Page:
SAFETY performance comes from the top.The one thing that will bring about the required step change in our industry is a set of management standards, agreed by the industry, that will apply personally to each director.They can then say what everyone wants to hear - that they are taking responsibility - knowing that they are meeting an accepted standard of management.
The standards would include duties that directors should incorporate into their regular work and be far more specific to the construction industry than the Directors' Responsibilities for Health and Safety and Successful Health and Safety Management, published by HSC and HSE respectively.
Few directors are irresponsible, greedy individuals who place their employees at risk in order to maximise their profits. All of them would like to comply with the law and they would like the site management and the workforce to do the same. But in this respect the law is not helpful and gives no comfort to a director as to whether he or she is in compliance or not.
It is a false hope to believe that a revision to the CDM regulations, or any other construction regulations, will make everything well. In any case, what does it say about our industry if we need to depend on our regulators to make us safer?
The Government has for a long time promised a new Safety Bill, which would introduce the concept of corporate killing and tough sanctions on directors if found guilty.Directors are clearly in the firing line.
How much longer does the industry need to digest this before it sorts itself out?
The solution is for the industry is to take responsibility and publish standards of safety duties that should be carried out by directors.These should allow for relevant duties to be undertaken by directors of all disciplines - finance, service, managing and operational.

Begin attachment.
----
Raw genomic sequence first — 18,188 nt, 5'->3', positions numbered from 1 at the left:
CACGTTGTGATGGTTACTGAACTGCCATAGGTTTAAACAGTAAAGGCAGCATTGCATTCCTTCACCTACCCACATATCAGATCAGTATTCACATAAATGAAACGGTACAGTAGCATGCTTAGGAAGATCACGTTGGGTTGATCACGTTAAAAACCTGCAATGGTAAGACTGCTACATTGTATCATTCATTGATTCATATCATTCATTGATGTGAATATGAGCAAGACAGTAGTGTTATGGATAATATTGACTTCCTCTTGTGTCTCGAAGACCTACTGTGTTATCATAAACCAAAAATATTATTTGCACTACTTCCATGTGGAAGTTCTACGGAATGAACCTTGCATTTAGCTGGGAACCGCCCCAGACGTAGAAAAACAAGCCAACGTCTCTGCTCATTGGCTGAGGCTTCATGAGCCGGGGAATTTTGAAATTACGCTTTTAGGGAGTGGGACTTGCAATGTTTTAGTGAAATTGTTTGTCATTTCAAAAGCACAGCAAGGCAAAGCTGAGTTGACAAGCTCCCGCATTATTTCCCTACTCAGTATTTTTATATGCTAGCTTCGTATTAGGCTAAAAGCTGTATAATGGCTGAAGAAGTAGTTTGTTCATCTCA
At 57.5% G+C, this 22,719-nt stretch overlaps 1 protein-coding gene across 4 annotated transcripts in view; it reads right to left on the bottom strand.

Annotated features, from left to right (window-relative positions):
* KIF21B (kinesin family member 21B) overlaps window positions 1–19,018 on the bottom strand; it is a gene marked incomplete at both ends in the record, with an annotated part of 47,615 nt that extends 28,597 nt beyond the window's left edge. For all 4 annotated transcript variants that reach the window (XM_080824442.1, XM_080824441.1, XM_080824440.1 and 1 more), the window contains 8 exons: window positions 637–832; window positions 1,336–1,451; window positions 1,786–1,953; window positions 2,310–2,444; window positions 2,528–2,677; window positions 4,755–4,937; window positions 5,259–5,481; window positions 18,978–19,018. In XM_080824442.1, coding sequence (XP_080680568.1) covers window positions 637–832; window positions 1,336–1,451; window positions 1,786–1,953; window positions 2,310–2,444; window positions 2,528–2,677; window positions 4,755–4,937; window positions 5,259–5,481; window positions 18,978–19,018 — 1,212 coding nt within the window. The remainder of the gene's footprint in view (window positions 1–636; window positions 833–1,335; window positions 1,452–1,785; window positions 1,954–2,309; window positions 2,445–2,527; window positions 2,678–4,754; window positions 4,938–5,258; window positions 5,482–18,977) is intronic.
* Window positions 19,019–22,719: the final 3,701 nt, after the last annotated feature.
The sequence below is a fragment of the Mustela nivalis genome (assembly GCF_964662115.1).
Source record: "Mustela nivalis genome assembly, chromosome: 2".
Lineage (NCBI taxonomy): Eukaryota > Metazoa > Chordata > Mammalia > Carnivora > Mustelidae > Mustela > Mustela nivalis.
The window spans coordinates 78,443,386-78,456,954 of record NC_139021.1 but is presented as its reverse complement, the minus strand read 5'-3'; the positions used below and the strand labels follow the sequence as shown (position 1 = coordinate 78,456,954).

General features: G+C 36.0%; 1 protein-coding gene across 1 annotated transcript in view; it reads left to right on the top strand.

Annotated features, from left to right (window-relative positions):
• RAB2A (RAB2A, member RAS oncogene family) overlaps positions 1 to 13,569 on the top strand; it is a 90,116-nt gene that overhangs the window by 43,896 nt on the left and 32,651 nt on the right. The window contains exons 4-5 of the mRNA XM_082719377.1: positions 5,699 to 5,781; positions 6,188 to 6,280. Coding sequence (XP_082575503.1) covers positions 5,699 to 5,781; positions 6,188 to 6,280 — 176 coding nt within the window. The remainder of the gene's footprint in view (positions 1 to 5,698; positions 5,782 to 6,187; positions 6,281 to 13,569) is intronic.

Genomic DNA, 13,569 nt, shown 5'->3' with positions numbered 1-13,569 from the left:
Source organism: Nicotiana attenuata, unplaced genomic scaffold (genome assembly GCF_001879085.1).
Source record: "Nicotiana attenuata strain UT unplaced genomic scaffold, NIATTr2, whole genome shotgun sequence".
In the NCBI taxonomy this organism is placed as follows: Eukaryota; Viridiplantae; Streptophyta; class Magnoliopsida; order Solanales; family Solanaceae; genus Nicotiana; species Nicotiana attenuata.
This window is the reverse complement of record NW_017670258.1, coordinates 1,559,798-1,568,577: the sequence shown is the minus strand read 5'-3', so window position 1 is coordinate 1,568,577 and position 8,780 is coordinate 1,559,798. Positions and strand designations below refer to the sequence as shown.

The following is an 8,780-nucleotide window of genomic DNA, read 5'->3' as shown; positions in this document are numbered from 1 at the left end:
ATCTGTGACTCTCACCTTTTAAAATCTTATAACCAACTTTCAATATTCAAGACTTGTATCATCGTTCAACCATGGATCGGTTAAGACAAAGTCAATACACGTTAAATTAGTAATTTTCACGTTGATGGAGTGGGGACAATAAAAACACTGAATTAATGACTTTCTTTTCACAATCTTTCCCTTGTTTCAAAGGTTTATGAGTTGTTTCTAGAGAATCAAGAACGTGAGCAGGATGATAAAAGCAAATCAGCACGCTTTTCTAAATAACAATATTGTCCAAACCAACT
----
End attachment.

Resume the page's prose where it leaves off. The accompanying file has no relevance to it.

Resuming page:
The duties must describe what a responsible director should do to achieve a rigorously applied regime over the organisation and what has to be done to have confidence that such a regime is effective.The standards should include techniques such as the application of documented management systems as well as the creation of a positive and just culture among employees and subcontractors. Leadership, continuous improvement, reward systems, disciplinary measures, good communications and many other established safety management principles need to be embraced.
Many of the top companies are setting their own standards and are achieving considerable improvements in their records. But the best construction organisation cannot guarantee that serious accidents will not occur. In such an event, a court will have to decide whether or not the standard of management fell below the legal requirement that a company is likely to have to meet to avoid a corporate killing conviction.
In the event of a serious accident, could a company convince a court that its management had acted reasonably in the absence of an accepted standard?
On the other hand, with such an industry standard in place, the courts would take note. Directors would have some comfort in knowing that their own conduct has met, or exceeded, a reasonable standard.
More importantly, with the responsibility being taken from the top, the number of accidents would reduce.